15 Feb 2020 12:00 AM | Susan Viguers (Administrator)

The trouble with breaching the threshold lies in a need to understand the “fixedness” of a term. This is further complicated by the necessity to understand multiple terms which lie within that primary term and, consequently, their fixedness as well, so as to unearth a “flexibility.”

Terms have been established to point us to some sort of (maybe) universally understood “meaning,” or a mutually agreed upon set of qualities that compose the term’s use in an effort to better communicate a set of ideas, etc. based on a shared knowledge of what those terms mean [1]. From this fixed point, or specificity, comes the potential for flexibility and more so, interpretive flexibility. Interpretive flexibility allows us, in either art or theoretical discourse, to stretch and flex certain qualities into a nuanced and multi-faceted space of inquiry. Interpretive flexibility, therefore, is born out of (usually) a practical understanding of the classificatory implications embedded in the language utilized to frame them.

“Publication” is just one term which points to many terms representing a diverse range of objects [2] and activities [3]. All of which we may have yet to grasp with a totality or thoroughness to match our understanding of the holy trinity that has been the descriptive foundation of Book Arts: book, paper, and print. An example that might help clarify this proposition within one branch of Book Arts practicum is letterpress printing.

Within a studio course for letterpress we emphasize using specified terminology when identifying parts of the press, the tools used for the process of printing, type, the layout of a job case, etc. In the process of printing, it is stressed (here: in traditional practice) that one must “master the process of printing” before making such “experimental” leaps that often lead (or have lead to) “products” or “finished works” heralded for their affective qualities, or “artistic expression.” An intimate and shared understanding of the materially, socially, and culturally complex (yet practical) foundation that defines “letterpress” [4] aids our ability to interpret nuances of “expression” (possible intent), leading to possible interpretations (or constructs) of “meaning” unique to theorists or critics in different fields of specialization. This further demonstrates the potential of specificity internally (within one field for “artistic expression”) to externally (in other fields that take interest in one or many of the original term’s functions, or course of operation). Thinking of primary, secondary, and tertiary fixedness in totality is better framed now as a fixed assemblage [5].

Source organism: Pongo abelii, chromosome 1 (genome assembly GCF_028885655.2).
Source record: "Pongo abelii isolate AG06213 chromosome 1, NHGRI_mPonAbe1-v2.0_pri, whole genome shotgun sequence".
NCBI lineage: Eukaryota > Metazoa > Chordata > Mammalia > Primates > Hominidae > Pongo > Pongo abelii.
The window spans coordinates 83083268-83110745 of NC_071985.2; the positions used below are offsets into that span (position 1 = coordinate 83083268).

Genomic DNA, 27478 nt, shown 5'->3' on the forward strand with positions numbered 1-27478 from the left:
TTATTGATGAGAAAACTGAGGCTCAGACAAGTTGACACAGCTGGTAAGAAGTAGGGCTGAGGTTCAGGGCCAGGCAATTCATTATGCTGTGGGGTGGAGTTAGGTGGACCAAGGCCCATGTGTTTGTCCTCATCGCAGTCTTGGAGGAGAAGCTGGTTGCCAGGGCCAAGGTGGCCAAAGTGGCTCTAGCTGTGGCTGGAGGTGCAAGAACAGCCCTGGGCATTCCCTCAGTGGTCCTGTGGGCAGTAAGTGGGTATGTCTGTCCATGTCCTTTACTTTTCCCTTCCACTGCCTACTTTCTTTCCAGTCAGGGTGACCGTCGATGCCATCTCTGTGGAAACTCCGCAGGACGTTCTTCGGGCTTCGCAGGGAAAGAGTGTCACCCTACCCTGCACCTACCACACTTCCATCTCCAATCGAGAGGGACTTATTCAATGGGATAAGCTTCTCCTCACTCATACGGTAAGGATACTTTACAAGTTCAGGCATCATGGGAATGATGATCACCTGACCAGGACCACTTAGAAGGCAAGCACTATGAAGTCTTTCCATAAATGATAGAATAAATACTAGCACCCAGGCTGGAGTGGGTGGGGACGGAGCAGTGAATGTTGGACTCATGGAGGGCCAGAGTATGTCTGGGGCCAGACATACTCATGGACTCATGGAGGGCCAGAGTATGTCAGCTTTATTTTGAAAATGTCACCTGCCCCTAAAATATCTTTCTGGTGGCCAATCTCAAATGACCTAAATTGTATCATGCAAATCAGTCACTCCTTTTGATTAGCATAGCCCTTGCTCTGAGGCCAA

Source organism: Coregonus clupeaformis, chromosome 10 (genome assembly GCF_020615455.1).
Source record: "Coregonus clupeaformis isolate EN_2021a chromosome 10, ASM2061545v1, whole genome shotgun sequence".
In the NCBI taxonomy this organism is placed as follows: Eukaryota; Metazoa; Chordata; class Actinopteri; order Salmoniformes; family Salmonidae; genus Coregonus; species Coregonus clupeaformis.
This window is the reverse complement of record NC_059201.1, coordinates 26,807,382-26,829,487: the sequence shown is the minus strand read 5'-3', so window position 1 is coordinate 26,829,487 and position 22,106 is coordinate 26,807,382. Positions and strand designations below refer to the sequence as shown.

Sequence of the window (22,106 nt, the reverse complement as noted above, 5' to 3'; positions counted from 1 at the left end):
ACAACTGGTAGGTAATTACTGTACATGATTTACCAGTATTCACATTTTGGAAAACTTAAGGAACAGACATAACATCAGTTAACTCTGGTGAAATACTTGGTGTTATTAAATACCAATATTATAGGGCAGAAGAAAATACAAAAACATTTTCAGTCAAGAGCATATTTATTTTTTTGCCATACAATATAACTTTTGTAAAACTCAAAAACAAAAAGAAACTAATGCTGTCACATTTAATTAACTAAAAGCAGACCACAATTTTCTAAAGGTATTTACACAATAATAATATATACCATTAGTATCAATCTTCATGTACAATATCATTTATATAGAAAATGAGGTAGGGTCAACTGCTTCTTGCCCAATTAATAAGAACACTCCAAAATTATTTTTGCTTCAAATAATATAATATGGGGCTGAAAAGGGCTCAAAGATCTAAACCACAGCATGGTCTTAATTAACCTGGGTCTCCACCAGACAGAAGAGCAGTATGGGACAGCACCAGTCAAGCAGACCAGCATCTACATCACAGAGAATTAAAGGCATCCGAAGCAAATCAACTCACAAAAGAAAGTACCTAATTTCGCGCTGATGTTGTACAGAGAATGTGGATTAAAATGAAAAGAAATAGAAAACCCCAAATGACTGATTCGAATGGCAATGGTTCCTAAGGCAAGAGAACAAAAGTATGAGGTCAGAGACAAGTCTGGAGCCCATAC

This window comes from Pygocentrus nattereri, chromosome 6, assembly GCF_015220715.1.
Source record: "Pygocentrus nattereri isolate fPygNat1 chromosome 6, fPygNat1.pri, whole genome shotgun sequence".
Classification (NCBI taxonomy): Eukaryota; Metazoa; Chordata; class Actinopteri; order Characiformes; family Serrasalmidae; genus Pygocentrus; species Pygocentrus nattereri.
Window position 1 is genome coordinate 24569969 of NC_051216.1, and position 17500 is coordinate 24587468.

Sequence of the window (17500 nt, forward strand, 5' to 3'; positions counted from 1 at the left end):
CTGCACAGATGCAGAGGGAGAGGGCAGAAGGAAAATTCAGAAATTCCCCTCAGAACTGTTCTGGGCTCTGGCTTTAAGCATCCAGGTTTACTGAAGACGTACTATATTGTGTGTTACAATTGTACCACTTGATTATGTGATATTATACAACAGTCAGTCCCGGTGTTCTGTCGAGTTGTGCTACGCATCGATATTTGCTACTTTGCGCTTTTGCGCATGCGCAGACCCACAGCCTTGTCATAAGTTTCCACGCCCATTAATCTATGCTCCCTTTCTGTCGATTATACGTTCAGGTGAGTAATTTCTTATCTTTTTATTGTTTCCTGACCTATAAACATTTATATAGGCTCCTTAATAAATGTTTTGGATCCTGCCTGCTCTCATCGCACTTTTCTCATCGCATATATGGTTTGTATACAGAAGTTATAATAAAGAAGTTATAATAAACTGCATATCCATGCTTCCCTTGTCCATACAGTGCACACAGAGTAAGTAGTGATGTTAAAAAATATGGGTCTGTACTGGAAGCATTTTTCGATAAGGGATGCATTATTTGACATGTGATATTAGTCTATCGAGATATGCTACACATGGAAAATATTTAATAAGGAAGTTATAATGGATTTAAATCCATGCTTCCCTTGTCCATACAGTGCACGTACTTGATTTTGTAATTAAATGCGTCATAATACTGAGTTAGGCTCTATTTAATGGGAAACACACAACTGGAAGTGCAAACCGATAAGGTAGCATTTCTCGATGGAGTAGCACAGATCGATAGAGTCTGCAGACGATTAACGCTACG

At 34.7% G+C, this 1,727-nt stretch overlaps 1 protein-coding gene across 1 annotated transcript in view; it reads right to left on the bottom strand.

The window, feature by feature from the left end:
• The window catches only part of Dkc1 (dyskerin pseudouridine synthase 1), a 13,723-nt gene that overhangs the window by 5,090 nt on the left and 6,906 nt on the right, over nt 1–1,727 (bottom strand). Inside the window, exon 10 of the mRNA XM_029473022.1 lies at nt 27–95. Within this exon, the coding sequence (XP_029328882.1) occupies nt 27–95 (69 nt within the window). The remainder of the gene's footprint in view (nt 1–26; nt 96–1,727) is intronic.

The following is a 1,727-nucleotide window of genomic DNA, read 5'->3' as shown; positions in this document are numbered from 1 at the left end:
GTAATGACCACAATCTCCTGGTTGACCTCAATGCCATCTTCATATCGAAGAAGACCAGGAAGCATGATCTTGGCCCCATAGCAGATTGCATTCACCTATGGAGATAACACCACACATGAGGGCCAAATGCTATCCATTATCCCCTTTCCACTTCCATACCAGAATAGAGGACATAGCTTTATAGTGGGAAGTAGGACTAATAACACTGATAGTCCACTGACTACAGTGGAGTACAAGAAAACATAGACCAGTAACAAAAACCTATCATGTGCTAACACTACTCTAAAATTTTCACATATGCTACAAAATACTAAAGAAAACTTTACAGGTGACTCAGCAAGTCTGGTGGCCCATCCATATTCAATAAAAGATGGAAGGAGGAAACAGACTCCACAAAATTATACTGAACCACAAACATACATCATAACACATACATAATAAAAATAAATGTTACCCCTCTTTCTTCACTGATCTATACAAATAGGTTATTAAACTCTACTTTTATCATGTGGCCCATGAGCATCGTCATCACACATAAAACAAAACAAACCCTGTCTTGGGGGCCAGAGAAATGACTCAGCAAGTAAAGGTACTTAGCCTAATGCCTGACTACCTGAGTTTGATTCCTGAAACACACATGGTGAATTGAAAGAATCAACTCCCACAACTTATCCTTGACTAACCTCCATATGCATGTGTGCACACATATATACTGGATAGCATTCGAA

A field’s ability to render their evaluations relevant remains tied to the fixed assemblage of meaning embedded in the object of interest, which includes but is not limited to such complex qualities as: materiality, methods of production, final form(at) or type, and its pattern of movement (circulation or distribution). The latter of which is both effected and affected by its initial overall assemblage (the shape or format wherein its meaning is not necessarily contained, but held in some capacity).

It is only when the term, as fixed assemblage, is thoroughly understood that we can exercise interpretive flexibility.

My concern with the present patterns of integrating both new media form(at)s and alternative (or digital) production methods into Book Arts curriculum lies in a negligence in tending to the foundation of these new forms and their place in the larger schema of the fixed assemblage of “publication.” E.g. when considering online publication, we rarely (in curriculum) acknowledge it as a surveilled and privileged space of access that is perhaps no more (if not less) environmentally friendly than a sewn paper pamphlet. 

Integration seems to only consider similarities rather than differences. This points to a pattern of isolation, inclination towards homogeneity, and a non-reciprocating relationship to the broader fields of fine arts practicum and liberal arts scholarship. These form(at)s can be located here but must be seen as also distinctively not here.

The materiality of publications vary wildly despite the fact that a .PDF or website or online journal are part of the same technological and communicative lineage as the book. The electronic format remains qualitatively and quantitatively distinct. The materiality embedded in these various published formats is awash with different social, cultural, political, and theoretical concerns and contexts. This begins with the nuances implicit in their fixedness which extends to varying levels or manifestations of flexibility only afforded by the fixed assemblage.